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Old 02-17-2010, 11:45 AM   #1
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limit switch and fan control switch settings


Here's the issue with my oil forced draft furnace.
During a regular cycle for heat, (electronic thermostat set at 71, cuts in at 70 and cuts out at 72),
most often the thermostat stops the burner. Sometimes however, the limit switch activates and shuts off the burner and after a minute or two of the blower running, I hear the thermostat click indicating it has cut out. The thermostat then reads 72.
This happens more frequently at night.
Also it always happens when heating the house from 67 to 71 in the morning.

Furnace info.
Model OH4-80S-Z, serial no : G 121294.

Switch : White Rogers
Limit is set to 195
Fan set to 85/110
Fan on Auto
Filter changed this season.

I do not think it is normal.
Any suggestions on what might be the problem.
Could the blower be underperforming?
Is my conclusion (from the posts here) that sometimes the limit sensor is weak and needs replacement, correct?
Is there a way to check the temp in the plenum where the limit sensor is?
Can I check the accuracy of the sensor with hot water to 195 or would that damage the sensor?


Thanks,
CJF

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Old 02-17-2010, 11:47 AM   #2
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limit switch and fan control switch settings


I would reduce the temp change from sleep to wake and see if that helps. You should at the max only drop 5 degrees( I can see that is what you do but for some that could be too much).

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Old 02-17-2010, 02:24 PM   #3
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limit switch and fan control switch settings


If it is cutting out on the limit them you have a lack of airflow and need to correct that problem. Changing the limit won't help.
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Old 02-17-2010, 03:38 PM   #4
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If it is cutting out on the limit them you have a lack of airflow and need to correct that problem. Changing the limit won't help.
Thanks Yuri. Yes the limit won't help if the air flow is low. The only problem I can think of is if the blower unit itself is underperforming or has to be cleaned. The ducting , blower filter etc look good and is not clogged both at the inlet and outlet. Just a reminder, this is a furnace only.

The other question I have is could the limit switch itself be bad and cuttiing out early. Do they go bad with time ? I have felt the plenum area (uninsulated) and it does not feel very hot , altleat not the cut out temp (90*C or 195*F). I would never have been able to keep my hand in hot (close to boiling) water this long.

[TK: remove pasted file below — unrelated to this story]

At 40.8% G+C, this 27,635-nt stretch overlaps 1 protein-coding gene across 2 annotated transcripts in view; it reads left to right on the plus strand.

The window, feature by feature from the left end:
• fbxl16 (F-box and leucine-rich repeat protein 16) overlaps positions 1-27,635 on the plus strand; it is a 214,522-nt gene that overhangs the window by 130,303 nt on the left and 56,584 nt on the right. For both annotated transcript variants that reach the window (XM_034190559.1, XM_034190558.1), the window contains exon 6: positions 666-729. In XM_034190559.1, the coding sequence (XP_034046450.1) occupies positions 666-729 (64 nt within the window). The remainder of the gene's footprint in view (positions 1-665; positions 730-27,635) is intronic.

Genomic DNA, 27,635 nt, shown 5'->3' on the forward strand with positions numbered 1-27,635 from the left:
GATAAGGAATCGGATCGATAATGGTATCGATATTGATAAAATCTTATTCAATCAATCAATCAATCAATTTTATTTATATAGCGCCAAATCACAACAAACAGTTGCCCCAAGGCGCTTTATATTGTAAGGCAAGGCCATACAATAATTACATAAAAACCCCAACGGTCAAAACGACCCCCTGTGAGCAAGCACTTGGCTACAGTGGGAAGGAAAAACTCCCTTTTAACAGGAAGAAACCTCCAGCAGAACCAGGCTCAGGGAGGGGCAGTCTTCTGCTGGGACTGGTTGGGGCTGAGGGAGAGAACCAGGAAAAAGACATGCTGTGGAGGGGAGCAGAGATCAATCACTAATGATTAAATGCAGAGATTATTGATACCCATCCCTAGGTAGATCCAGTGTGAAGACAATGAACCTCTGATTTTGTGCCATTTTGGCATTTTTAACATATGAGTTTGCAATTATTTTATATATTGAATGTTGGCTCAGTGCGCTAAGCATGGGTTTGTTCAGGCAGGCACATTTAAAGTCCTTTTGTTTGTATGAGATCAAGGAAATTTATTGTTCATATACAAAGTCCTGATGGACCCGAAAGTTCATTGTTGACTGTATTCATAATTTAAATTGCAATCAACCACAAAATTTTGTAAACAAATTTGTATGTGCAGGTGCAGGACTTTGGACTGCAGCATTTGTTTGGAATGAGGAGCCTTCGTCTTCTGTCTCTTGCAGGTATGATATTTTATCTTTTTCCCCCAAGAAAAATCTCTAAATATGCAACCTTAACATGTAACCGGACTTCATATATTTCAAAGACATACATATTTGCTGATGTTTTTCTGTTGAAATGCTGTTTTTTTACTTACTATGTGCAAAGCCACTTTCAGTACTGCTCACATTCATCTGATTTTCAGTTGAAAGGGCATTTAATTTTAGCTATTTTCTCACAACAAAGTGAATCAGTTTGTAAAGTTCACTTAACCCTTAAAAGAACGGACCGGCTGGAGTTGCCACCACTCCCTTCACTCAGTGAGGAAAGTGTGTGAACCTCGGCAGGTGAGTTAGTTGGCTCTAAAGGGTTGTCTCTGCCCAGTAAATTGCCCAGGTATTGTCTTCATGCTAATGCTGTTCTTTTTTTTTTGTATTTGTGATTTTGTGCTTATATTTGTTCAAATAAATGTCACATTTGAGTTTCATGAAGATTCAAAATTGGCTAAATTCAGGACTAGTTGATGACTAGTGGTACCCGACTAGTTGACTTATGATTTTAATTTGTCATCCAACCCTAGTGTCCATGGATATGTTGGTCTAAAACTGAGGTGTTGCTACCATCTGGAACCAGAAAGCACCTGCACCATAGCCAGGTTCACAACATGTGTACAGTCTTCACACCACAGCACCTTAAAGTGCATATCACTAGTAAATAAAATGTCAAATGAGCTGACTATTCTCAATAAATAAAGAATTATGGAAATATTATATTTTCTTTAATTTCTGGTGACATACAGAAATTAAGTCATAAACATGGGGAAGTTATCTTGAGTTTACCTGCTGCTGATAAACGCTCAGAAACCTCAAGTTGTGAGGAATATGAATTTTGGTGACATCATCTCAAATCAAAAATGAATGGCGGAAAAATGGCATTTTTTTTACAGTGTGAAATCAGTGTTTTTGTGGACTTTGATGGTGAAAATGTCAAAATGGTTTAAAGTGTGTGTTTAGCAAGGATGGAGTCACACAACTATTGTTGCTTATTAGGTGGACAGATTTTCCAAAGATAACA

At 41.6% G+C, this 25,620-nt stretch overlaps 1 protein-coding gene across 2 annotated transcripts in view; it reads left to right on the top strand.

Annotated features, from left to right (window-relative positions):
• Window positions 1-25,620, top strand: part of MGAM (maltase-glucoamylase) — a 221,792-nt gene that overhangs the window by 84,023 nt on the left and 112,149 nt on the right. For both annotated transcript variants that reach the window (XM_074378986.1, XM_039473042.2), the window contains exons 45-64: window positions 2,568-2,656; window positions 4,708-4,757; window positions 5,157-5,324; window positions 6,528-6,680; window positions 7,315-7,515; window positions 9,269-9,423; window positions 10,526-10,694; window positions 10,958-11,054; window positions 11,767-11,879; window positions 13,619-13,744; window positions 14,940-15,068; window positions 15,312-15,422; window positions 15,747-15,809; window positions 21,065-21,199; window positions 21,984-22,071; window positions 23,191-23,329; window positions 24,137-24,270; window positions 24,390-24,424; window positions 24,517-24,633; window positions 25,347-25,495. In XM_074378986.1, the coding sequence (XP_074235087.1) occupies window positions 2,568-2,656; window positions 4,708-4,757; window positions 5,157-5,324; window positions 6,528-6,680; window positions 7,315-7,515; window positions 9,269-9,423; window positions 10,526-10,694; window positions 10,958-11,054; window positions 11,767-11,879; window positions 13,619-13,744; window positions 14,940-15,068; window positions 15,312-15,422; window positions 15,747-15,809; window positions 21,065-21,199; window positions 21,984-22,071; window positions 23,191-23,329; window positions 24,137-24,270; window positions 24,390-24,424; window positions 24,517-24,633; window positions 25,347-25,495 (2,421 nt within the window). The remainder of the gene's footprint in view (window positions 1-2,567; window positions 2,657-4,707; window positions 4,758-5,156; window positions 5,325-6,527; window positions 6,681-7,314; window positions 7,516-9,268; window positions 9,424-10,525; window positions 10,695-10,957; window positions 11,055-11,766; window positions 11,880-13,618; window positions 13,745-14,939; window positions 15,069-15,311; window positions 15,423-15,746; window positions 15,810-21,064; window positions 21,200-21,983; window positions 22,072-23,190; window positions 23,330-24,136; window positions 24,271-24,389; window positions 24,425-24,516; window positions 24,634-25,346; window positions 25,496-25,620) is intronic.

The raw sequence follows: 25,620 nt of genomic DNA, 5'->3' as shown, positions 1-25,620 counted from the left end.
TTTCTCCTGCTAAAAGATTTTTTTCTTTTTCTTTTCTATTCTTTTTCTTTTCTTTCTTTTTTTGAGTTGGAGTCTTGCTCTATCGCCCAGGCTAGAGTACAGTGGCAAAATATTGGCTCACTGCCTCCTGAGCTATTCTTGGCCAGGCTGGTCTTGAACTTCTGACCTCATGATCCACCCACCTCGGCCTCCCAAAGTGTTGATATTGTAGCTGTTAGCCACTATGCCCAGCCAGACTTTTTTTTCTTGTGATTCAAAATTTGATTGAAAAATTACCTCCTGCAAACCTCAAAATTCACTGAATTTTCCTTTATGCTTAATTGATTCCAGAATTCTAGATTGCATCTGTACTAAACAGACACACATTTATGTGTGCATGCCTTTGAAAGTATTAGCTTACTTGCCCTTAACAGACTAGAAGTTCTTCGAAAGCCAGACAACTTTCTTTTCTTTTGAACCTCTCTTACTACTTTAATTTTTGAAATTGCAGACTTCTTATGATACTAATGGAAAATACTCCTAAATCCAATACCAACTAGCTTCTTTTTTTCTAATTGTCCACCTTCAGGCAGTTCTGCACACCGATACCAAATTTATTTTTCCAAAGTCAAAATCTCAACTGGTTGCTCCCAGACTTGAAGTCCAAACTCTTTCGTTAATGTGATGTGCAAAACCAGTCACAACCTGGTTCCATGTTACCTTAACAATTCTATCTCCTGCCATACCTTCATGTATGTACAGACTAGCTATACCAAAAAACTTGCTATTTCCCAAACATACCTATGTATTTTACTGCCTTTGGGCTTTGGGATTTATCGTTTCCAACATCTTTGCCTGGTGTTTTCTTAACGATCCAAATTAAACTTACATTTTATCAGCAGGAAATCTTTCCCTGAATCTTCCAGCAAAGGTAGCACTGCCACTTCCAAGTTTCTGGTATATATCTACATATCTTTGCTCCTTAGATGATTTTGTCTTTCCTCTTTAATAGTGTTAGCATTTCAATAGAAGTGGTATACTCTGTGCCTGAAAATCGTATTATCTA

Is there a way I could test the limit switch to cut out at 195 (maybe in hot water)?

Also does it hurt if the blower is rated higher than the one present. Any tips and info on acceptable ranges of air flow would help.

Thanks once again.
CJF

Last edited by cjf1980; 02-17-2010 at 03:41 PM.
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Old 02-17-2010, 04:02 PM   #5
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limit switch and fan control switch settings


Are ALL your vents and dampers open? There should be a allowable temp rise rating by the model # info. Is it a Lennox oil furnace? Run the furnace and subtract the return air temp from the supply air temp. Poke a hole in the supply duct about a foot downstream from where it leaves the plenum and out of sight of the heat exchanger. Use a cooking/meat thermometer. Limit controls are not designed for continuos use. They are only used when the fan fails or from a lack of airflow. They never fail as they are normally never used if the furnace is working properly. Cycle them often enough and they get a bit weaker and sometimes fail open. No way to test them for accuracy. Hard on the furnace heat exchanger if it is overheated and can cause premature failure.
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Last edited by yuri; 02-17-2010 at 04:13 PM.
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Old 02-17-2010, 05:16 PM   #6
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Has it always done this? or did it just start?

Limits get weak if they have been opening and closing constantly because the ir temp was too high.
And if the system is operated too close to trip temp.
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Old 02-17-2010, 06:18 PM   #7
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Quote:
Originally Posted by yuri View Post
Are ALL your vents and dampers open? There should be a allowable temp rise rating by the model # info. Is it a Lennox oil furnace? Poke a hole in the supply duct about a foot downstream from where it leaves the plenum and out of sight of the heat exchanger. Use a cooking/meat thermometer.
Thanks Yuri. This makes a lot of sense.
All the vents and dampers are open and yes the furnace is a Lennox,
Well noted that this condition is hard on the heat exchanger. This is why I want to be sure the temp is approx 195 when it cuts out. Should I poke the hole in the same area where the limit switch is for measurement consistency? The limit switch is currently mounted on the plenum about 12 inches above the top of the furnce.